Planned Obsolescence of Medical Humanitarian Missions: An Interview with
Tony Redmond, Professor and Practitioner of International Emergency Medicine and
Co-founder of HCRI and UK-Med
experience, and in many ways it
is no more than that, because the people have skills; it is more a question of
resources and finance, to support them in being able to respond to these things
themselves. In Uganda, for example, they now have huge experience with managing Ebola. In my
professional lifetime, I have seen the capacity of disaster-prone countries increase
enormously. The need, certainly around earthquakes and trauma responses, for teams
from Western Europe to go to
This essay proposes that we turn to James Baldwin’s work to assess the cost of, and think alternatives to, the cultures of traumatization whose proliferation one witnesses in contemporary U.S. academia. Beginning with some recent examples, the essay briefly places these cultures into a genealogy of onto-ethics whose contemporary forms arose with the reconfiguration of diasporic histories in the idioms of psychoanalysis and deconstructive philosophy in 1990s trauma theory. Baldwin speaks to the contemporary moment as he considers the outcome of trauma’s perpetuation in an autobiographical scene from “Notes of a Native Son.” In this scene—which restages Bigger Thomas’s murderous compulsion in Native Son—he warns us against embracing one’s traumatization as a mode of negotiating the world. In foregoing what Sarah Schulman has recently called the “duty of repair,” such traumatized engagement prevents all search for the kind of “commonness” whose early articulation can be found in Aristotle’s query after “the common good” (to koinon agathon). With Baldwin, the present essay suggests the urgency of returning to the question of “the common good”: while mindful of past critiques, which have observed in this concept’s deployment a sleight-of-hand by which hegemonic positions universalize their interests, we should work to actualize the unfinished potential of Aristotle’s idea. Baldwin’s work on diasporic modernity provides an indispensable archive for this effort.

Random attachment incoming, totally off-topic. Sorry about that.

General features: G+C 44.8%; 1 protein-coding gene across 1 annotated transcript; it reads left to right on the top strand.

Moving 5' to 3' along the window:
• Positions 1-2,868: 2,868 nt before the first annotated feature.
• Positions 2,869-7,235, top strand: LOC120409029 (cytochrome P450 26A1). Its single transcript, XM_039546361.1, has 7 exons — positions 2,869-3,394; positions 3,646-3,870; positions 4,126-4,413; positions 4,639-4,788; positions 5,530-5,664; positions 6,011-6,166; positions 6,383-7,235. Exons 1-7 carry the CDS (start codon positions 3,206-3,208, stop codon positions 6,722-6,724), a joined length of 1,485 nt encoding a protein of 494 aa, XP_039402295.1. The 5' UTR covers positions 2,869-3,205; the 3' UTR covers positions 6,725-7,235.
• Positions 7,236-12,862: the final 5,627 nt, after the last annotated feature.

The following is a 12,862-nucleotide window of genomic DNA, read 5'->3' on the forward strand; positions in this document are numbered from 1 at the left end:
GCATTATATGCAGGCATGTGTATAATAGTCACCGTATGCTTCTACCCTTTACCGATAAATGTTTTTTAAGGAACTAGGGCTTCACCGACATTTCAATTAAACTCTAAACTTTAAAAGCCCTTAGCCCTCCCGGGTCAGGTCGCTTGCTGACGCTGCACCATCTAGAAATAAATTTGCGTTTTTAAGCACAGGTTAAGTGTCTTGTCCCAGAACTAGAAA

Emergency Medicine and founder of UK-Med, an NGO that
provides international emergency humanitarian medical assistance and which hosts the UK
International Emergency Trauma Register (UKIETR) and UK International Emergency Medical
Register (UKIEMR). He questions the usefulness of seeking innovation in medical
humanitarianism but advocates to aim for the same duty of care that one would offer in
one’s everyday practice at home. In this, Tony is also critical of the term
‘humanitarian space’, as it by
Four Decisive Challenges Confronting Humanitarian Innovation
Gerard Finnigan and Otto Farkas
example, the American Red Cross established fire-detection sensors in informal
settlements in Nairobi ( American Red Cross,
2016 ) and Digital Democracy
(2014) partnered with the Indigenous Wapichana people of Guyana to build
and operate drones to monitor environmental degradation. UNICEF designed and
delivered a crisis-response trauma programme to train Rwandese ‘trauma
advisors’, ‘who in turn trained 6193 social agents who provided
procedures (night raids) that raises questions about
potentially repressive aspects of contemporary humanitarian use of wearables. According to UNHCR, wristbands identify each individual claiming to be a refugee,
limit the recycling of the refugee population, serve as distribution
‘cards’ and give everyone better access to food and other assistance.
They are, then, a tool for protecting the most vulnerable ( UNHCR, n.d.a ). Wristbands are considered to be a
comparatively low-tech, low-cost, low-trauma
Staff Security and Civilian Protection in the Humanitarian